This post was written by Hipcamp Staff Product Manager Mike Kolarik, Hipcamp Staff Software Engineer Evgeny Karataev, and Promoted.ai Co-Founder & CEO Andrew Yates.
In 2021, Hipcamp launched personalized search ranking in partnership with Promoted.ai to better match campers with the perfect Hipcamp. Since then, our engineering teams have continued to work together to add new machine learning (ML) features to drive conversion rate improvements.
Most of the time, the impact of these features is unsurprising, if not predictable. For example, it’s no wonder that the price of a Hipcamp influences how likely a camper is to click on a search result. We also weren’t shocked to see that upcoming availability influences how likely a camper is to book. But, every now and then the data surprises us…
Let’s take a look at how we discovered that we could use the sun and the moon to predict conversion.
Our journey starts with a hypothesis: Understanding a location’s weather should allow us to better recommend Hipcamps. If it is extremely hot, maybe campers are more interested in campsites with access to water, for example. So, we use Apple’s WeatherKit API to collect historical and forecast data for each of our Hipcamps using a daily Airflow job. With this, we’re able to collect all of the following weather factors:
Now that we had the raw data, we needed to get it in better shape before integrating it into our ML data pipelines. While sending a 10-day forecast for every Hipcamp is reasonable, it wasn’t reasonable to send daily historical weather data for every Hipcamp. So, we use dbt to transform historical data into weekly aggregates, with the assumption that weekly data would be more meaningful and efficient for our pipeline. Here’s where we landed:
With the data in good shape, it was time to add the new features to our ML pipeline. We decided to create features relative to the current date with the assumption that historical weather data is more useful in this context. Here’s what we added, representative of the code used.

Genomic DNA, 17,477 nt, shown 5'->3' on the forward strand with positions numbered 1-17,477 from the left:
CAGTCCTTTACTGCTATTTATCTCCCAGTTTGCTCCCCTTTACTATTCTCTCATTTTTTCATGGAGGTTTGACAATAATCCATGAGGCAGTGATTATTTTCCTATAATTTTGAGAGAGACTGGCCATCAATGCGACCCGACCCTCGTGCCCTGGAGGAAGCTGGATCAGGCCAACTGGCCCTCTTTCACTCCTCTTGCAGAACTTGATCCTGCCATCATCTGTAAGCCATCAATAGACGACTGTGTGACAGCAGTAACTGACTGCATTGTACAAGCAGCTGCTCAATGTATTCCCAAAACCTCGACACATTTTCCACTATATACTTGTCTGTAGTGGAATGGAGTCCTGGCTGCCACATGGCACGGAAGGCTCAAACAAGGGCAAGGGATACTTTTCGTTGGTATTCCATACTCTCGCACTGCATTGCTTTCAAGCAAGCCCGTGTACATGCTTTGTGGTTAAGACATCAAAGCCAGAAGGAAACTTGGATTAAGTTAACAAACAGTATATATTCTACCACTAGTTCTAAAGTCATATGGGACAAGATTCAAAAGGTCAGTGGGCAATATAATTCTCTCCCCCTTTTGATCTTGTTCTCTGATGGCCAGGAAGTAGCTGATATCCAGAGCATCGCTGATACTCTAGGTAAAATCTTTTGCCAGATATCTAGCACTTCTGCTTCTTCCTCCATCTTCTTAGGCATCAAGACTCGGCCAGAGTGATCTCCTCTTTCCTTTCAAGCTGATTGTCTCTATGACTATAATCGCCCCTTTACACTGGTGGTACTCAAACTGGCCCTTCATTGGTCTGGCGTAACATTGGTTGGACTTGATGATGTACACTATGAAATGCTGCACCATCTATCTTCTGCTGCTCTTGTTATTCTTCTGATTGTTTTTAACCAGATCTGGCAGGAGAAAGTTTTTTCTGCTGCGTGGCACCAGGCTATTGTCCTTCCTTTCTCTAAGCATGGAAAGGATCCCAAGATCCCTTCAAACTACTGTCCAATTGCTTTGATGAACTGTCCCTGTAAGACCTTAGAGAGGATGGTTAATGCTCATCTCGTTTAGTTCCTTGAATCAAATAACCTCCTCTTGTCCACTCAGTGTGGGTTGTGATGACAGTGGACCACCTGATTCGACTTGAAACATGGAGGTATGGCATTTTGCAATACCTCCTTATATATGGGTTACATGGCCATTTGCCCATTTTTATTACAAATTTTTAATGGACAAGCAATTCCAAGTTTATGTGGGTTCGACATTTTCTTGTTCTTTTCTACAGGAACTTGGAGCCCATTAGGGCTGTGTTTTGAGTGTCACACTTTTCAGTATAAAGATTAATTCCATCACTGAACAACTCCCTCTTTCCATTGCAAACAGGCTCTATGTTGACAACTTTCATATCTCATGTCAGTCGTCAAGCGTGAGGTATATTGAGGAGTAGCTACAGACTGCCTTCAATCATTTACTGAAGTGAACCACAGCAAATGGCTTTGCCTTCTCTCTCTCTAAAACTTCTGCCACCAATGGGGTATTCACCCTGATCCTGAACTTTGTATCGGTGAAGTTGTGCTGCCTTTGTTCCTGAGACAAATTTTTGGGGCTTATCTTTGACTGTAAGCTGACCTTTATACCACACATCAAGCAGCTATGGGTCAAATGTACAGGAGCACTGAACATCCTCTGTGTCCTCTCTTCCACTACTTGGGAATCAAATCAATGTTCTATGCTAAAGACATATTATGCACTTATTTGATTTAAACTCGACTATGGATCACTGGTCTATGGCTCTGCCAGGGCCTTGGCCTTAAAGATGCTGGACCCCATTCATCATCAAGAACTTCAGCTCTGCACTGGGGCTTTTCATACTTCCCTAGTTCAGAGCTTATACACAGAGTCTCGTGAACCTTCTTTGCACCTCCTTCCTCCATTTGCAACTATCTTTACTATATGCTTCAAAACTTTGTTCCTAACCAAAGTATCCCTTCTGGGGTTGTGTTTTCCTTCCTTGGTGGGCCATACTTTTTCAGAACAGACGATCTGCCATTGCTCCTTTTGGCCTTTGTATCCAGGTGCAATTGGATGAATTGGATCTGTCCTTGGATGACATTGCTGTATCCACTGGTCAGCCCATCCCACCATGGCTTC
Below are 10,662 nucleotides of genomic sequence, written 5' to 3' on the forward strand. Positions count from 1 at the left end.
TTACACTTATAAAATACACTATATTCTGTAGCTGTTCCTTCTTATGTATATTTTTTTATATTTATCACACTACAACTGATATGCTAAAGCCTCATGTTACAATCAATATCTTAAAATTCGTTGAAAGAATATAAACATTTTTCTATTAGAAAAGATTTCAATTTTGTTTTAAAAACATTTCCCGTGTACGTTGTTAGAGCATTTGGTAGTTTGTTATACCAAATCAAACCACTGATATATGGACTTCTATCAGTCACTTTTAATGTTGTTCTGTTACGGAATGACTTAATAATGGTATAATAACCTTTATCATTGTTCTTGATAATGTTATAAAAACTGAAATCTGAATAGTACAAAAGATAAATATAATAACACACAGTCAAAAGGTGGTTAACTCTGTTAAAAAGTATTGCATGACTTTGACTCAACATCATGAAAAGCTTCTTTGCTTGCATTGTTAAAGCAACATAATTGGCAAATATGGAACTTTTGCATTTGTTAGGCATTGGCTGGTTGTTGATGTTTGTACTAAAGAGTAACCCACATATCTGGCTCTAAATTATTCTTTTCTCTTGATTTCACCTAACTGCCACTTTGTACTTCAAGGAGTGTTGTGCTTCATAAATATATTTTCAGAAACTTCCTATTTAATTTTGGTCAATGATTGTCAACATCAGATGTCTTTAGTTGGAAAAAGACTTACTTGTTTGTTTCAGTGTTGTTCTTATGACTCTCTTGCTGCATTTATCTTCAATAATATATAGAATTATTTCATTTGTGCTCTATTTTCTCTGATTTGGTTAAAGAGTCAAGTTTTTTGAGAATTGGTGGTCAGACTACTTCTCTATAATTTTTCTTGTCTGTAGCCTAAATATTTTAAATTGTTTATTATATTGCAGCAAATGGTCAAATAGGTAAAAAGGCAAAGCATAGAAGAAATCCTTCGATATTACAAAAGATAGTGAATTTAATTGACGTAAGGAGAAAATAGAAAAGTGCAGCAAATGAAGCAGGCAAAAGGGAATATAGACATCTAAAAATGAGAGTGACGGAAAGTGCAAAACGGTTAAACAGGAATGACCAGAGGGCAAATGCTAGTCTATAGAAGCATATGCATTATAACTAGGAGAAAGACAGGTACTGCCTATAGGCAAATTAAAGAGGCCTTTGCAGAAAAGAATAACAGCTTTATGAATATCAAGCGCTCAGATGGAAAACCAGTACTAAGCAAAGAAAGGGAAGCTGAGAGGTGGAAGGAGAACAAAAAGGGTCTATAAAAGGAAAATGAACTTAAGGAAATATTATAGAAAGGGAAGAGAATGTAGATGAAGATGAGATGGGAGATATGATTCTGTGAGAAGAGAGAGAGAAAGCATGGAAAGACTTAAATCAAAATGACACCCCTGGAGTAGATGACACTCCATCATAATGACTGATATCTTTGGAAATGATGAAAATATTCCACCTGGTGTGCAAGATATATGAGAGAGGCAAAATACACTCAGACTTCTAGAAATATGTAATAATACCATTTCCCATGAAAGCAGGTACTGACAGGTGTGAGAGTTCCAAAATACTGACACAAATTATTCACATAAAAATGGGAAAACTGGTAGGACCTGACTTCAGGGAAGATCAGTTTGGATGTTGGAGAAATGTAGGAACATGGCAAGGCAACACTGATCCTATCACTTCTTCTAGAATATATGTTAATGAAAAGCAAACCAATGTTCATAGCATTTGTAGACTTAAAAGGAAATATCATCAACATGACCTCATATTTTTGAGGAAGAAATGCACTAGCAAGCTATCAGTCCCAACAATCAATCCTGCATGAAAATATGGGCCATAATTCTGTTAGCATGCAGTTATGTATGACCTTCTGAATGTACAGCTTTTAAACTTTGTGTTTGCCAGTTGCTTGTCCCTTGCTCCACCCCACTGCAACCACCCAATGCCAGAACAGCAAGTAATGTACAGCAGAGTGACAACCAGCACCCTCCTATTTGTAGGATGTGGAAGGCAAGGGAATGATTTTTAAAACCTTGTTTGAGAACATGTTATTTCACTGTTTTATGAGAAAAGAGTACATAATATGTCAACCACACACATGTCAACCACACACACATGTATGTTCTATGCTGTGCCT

At this point, we made the decision to include some of the more obscure weather features such as sunrise and moonset. After all, it couldn’t hurt—and doing so required no extra effort. Our daily pipeline updates all features and sends them to Promoted.ai via the Item Content Management System (CMS) as JSON in a batch. The JSON documents are converted into numeric, sparse, or categorical features for use in ML models for search ranking. Each day, new models are automatically trained with any new features. If the new model is better at predicting clicks and bookings, it is immediately launched into production.
So, what happened?
To understand the impact of individual weather features in our models, Promoted.ai worked with us to create Feature Importance Reports. The daily reports showed that while straightforward features like “distance” and “historical click-through rate” remain the most impactful, our new features are indeed useful for prediction!
Who would have guessed that the time the moon sets in 5 days could be used to predict how likely someone is to click on a Hipcamp search result?
If you are like us, at this point you may have a healthy sense of skepticism. At Hipcamp, we pride ourselves on being data-driven, but we can’t ignore the impulse to tell a story with the numbers. So, ignoring the perils of interpreting black-box models, we offer the following potentially controversial explanation—going outside is influenced by what’s going on outside.
It’s not a stretch to assume that camping is influenced by the weather. You won’t find a lot of campers in a tent during a snowstorm. Similarly, it’s reasonable to assume that camping is primarily a seasonal activity. We consistently see that things like the appearance of wildflowers in spring and the turning of the leaves in fall impact our business.
So, it shouldn’t be surprising that feeding our models more “outside” features would yield results. After all, there is no single feature that could encapsulate what’s happening outside. Spring in England is different from spring in Arizona, just as June in New South Wales is very different from June in Nova Scotia.
Now that we have the data and we’ve proven its usefulness, it’s time to bring it front and center for Hipcampers in the form of new UX experiences. Our mission to get more people outside depends on our ability to bring the outside into our product. Here are some examples for you:
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